Use Meal-Planning and Grocery Apps

Meal planning is one of the easiest ways to stay on track with your diet and your budget. Many of the major grocery chains offer apps where you can browse weekly circulars and create grocery lists. Plan your meals based on what's on sale and what you have on hand.

SEE ALSO: The Ultimate Grocery Shopping Guide: Get the Best Deals on Household Essentials!

There are a ton of meal-planning apps out there where you can find recipes and build shopping lists if your local grocery store app doesn't cut it. Here are a few worth checking out:

MealBoard ($3.99, iOS only): Offers recipe management, meal planning, and grocery and pantry lists.

Allrecipes Dinner Spinner (Free, iOS, Android, and Windows): Offers over 50,000 recipes to search, along with cooking videos and shopping lists.

Paprika (from $4.99, iOS, Android, and Windows): Offers recipe management, weekly and monthly meal plans, syncing between devices, and the ability to clip recipes from anywhere on the web.


Shop at Ethnic Markets

Many people think of ethnic markets as specialty stores, or places to get hard-to-find ingredients. While it's true that you probably won't find a Kroger's worth of merchandise at your local Asian market, you're likely to find a lot of the items you shop for regularly, and at a much lower price.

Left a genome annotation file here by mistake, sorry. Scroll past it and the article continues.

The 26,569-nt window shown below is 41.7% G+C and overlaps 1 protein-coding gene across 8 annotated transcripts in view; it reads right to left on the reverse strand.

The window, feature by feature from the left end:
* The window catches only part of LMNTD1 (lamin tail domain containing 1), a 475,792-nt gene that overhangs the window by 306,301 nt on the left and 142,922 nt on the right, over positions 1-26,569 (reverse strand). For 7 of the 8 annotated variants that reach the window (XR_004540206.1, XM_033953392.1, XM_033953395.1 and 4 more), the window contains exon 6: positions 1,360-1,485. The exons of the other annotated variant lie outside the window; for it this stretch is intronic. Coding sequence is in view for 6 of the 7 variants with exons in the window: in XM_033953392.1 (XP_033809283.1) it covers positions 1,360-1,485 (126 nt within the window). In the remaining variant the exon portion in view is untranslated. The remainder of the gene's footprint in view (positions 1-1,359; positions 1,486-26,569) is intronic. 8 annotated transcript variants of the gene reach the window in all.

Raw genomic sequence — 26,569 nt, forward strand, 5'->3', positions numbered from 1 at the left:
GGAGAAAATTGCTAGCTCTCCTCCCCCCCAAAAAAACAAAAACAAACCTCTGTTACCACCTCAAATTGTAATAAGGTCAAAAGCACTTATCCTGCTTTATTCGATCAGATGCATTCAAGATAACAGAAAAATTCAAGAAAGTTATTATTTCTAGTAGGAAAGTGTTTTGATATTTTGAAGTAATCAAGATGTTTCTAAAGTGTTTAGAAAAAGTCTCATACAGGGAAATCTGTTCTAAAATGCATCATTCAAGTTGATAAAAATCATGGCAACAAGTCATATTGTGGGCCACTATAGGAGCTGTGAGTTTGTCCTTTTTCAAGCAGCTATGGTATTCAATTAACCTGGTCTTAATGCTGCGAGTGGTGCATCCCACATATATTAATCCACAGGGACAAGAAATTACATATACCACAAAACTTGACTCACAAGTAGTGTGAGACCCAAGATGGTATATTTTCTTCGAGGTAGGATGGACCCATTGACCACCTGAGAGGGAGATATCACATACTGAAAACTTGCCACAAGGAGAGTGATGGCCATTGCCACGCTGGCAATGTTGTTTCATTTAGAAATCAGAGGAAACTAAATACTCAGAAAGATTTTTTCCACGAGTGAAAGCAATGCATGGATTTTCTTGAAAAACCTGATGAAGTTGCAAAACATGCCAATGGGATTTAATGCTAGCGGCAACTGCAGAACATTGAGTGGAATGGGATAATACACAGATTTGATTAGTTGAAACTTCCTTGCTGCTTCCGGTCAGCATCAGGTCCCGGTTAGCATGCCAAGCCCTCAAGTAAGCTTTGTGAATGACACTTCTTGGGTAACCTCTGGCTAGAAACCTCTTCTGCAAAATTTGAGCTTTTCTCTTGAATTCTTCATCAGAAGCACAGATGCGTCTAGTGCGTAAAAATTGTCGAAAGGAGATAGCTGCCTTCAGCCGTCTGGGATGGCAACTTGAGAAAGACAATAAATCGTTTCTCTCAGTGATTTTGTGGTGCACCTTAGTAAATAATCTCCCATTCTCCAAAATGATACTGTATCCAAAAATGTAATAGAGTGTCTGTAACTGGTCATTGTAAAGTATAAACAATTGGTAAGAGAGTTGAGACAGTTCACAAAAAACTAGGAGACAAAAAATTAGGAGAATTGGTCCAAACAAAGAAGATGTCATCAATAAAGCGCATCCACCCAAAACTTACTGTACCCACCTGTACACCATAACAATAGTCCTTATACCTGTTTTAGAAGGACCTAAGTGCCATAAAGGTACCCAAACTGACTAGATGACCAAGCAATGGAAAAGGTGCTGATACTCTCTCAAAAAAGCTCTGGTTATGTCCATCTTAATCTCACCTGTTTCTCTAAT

If organic isn't your top concern, you can likely find produce and meat at rock-bottom prices, along with pantry staples like rice, beans, and spices. Plus, you can discover new foods, which is always fun.

How do you save on healthy foods, readers? We want to hear your tips in the comments below!

Contributing Writer

Jessica Hulett is a freelance writer, editor and obsessive seeker of online promo codes. She's been writing professionally for more than 15 years, and was most recently the managing editor of coupon and lifestyle site
DealNews may be compensated by companies mentioned in this article. Please note that, although prices sometimes fluctuate or expire unexpectedly, all products and deals mentioned in this feature were available at the lowest total price we could find at the time of publication (unless otherwise specified).
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Or just shop at Aldi!!